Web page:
Glass Half Full: Election season and bullying tactics |

Glass Half Full: Election season and bullying tactics

Ruth Glass

There is nothing like the few weeks prior to an election season to remind me how the media can be used to reflect our worst selves. As a matter of principle, I make it a general practice not to vote for any candidate who resorts to personal, negative campaign attacks.

I simply don't trust anyone who relies more on an opponent's foibles than his/her own strengths. As an educator, one of my goals is to teach children to be discerning, to read and listen through the hype. Election season makes doing so a distinct challenge.

The concept of "bullying" is huge in the media. Parents are astonishingly quick to accuse even very young children of bullying their own. While it's not popular to do so, my response, frequently, is to ask the question: "If you have more than one child and one of them did to the other what you are labeling bullying, what would you call it?"

Please don't misunderstand, there are and always have been situations that are completely unacceptable, and I will go to great lengths to address hem appropriately. More often than not, however, with children it's a situation begging for education and support.

“It is always our responsibility as adults to consider our own behavior and its impact on the next generation(s).”

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Lake Tahoe School has a remarkable Character Education Program. In our case, it's organic, something we have developed as a faculty and administration, not something purchased elsewhere.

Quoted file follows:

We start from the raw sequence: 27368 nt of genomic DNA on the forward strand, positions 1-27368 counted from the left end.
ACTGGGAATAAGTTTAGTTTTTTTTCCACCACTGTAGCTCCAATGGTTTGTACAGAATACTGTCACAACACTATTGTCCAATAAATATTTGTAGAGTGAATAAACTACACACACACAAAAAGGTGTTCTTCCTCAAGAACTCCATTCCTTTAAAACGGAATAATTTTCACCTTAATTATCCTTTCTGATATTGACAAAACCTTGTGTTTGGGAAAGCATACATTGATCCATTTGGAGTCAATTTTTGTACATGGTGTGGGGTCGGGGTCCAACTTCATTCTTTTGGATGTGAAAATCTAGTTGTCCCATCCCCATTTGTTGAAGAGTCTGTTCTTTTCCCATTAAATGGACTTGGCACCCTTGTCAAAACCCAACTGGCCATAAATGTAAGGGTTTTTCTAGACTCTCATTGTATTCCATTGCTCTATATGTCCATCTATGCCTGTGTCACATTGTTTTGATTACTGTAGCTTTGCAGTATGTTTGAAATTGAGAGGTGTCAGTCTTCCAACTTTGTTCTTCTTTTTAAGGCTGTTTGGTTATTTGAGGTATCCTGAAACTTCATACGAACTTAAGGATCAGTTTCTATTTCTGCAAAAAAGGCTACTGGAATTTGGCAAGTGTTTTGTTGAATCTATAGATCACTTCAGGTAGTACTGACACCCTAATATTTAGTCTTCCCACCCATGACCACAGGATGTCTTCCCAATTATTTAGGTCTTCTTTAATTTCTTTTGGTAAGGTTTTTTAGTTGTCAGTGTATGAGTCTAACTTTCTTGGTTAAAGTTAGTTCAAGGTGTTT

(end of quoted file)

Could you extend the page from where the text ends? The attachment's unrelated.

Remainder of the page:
We have confidence in our own experience and the notion that children are living, breathing, growing entities, most of whom make mistakes occasionally.

Our Core Values include: treats others with respect; contributes to the classroom and community in positive ways; perseveres through challenges; willingly engages in the community of learners; embraces experiences beyond the classroom; works well independently; cooperates with others; demonstrates pride in quality of work.

We expect the adults in our School to model behavior that demonstrates good character. I expect the adults I respect to do the same.

Substitute "community" and "work place" for "classroom," and candidates who launch smear campaigns don't measure up, in my opinion.

It is always our responsibility as adults to consider our own behavior and its impact on the next generation(s).

James Baldwin once said, "Children have never been very good at listening to their elders, but they have never failed to imitate them."

I encourage you to use campaign rhetoric to discuss words vs. behavior with your children. And the next time you get hot and bothered about something — especially someone else's behavior — stop and consider whether you would like a child, especially your own or a friend dealing with one of your children, to imitate you.

Would imitation be the best example flattery in such a case?

Ruth Glass is headmaster at Lake Tahoe School. She can be reached for comment through her blog at